The Netherlands

  • Dirkjan Beukenhorst


The Netherlands are a very small country where 16 million people live closely together. This situation is important for understanding the history and use of telephone surveys for research or marketing. In countries like, for example, Finland conducting survey research using only face-to-face interviews is out of the question: many regions are so thinly populated that traveling costs and traveling time for face-to-face interviewers would be enormous. In the Netherlands, on the contrary, face-to-face interviews were affordable as a data collection method for scientific or statistical research until the recent past. During the last two decades, however, the costs of face-to-face interviews have been rising sharply, among other things due to rising transportation costs and to a change in the laws prohibiting hiring interviewers on piece-wages. Paying interviewers by the hour implied that traveling time had to be reimbursed. As a consequence of these increasing expenses for face-to-face data collection telephone interviews became more popular. This increase in CATI surveys was so sharp that by 1996 the CATI share in marketing research had risen to two times the European average. In fact, the Netherlands came immediately after the thinly populated Scandinavian countries in CATI use for market research (Bronner 2000). Data collection by telephone, however, has some drawbacks, as will be explained in this spotlight. Especially sampling frame problems are serious in the Netherlands.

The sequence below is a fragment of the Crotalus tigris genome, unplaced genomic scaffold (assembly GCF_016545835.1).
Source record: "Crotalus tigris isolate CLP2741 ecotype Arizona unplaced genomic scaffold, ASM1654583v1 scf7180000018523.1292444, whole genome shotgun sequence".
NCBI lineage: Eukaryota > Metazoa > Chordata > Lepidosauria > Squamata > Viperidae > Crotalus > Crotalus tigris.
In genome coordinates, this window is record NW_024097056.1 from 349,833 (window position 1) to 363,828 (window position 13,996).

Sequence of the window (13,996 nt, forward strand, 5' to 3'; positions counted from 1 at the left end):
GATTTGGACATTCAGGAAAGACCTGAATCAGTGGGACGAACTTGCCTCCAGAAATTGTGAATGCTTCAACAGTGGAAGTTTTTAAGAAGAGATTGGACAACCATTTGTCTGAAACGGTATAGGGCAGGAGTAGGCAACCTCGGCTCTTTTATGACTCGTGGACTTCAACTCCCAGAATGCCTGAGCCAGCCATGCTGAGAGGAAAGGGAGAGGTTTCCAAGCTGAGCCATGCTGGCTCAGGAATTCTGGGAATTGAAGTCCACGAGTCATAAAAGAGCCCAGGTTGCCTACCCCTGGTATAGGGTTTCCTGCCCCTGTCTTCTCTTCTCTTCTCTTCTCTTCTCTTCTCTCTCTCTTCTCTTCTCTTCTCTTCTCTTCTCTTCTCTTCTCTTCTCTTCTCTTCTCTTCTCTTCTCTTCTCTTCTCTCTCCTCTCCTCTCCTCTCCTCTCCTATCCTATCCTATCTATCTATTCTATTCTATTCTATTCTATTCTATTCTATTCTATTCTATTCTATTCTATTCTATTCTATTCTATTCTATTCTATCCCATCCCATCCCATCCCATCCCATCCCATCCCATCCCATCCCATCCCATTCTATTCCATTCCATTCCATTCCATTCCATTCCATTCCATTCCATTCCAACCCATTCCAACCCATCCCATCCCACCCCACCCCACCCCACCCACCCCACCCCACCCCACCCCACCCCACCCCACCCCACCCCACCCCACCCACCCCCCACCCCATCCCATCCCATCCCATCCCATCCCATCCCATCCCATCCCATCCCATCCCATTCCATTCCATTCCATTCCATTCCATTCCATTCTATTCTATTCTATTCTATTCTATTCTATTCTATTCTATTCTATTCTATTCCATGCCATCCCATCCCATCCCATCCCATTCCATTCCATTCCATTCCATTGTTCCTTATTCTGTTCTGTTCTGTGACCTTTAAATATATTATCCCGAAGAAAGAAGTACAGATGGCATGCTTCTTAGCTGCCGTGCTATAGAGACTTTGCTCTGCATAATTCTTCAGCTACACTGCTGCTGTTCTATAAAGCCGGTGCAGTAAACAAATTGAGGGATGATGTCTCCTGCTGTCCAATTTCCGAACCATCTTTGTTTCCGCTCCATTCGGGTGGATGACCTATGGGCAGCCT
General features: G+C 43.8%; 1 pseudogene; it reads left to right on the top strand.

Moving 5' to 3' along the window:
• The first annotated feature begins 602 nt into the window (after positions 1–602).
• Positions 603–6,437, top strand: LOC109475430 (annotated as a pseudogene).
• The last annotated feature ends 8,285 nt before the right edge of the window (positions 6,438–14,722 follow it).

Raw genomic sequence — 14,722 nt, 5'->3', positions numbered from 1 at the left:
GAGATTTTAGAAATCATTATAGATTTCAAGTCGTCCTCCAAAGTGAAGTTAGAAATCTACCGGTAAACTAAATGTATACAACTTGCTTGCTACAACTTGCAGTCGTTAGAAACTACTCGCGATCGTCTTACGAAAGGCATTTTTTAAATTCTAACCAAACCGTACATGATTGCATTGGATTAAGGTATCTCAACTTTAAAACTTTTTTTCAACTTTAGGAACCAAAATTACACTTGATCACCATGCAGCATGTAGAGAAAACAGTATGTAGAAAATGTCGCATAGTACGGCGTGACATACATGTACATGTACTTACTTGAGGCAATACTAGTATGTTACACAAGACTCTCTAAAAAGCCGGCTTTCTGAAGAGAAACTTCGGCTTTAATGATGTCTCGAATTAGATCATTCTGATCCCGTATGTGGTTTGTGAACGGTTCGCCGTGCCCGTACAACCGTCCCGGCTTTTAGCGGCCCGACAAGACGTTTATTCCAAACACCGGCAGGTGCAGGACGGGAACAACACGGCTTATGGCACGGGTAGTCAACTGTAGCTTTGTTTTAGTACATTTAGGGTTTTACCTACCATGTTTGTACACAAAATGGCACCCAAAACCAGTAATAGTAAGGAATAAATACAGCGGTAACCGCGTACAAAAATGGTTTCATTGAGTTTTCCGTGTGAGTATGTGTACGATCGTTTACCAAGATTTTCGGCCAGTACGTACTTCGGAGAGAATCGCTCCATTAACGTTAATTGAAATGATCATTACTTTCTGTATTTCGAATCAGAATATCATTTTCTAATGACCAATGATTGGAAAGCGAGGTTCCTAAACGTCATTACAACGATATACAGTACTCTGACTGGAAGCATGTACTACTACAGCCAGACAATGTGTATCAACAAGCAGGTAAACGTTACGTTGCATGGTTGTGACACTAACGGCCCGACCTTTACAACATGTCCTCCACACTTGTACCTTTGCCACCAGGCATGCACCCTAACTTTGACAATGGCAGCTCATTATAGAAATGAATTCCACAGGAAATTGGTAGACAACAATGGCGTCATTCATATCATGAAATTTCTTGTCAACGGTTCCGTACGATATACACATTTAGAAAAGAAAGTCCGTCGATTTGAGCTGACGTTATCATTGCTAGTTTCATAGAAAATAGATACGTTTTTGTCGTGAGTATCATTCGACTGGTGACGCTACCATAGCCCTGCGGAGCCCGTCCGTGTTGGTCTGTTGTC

Mobile Phone Telephone Number Labor Force Survey Random Digit Dial Mobile Phone User 
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© Springer-Verlag GmbH Berlin Heidelberg 2011

Authors and Affiliations

  • Dirkjan Beukenhorst
    • 1
  1. 1.University of AmsterdamAmsterdamThe Netherlands

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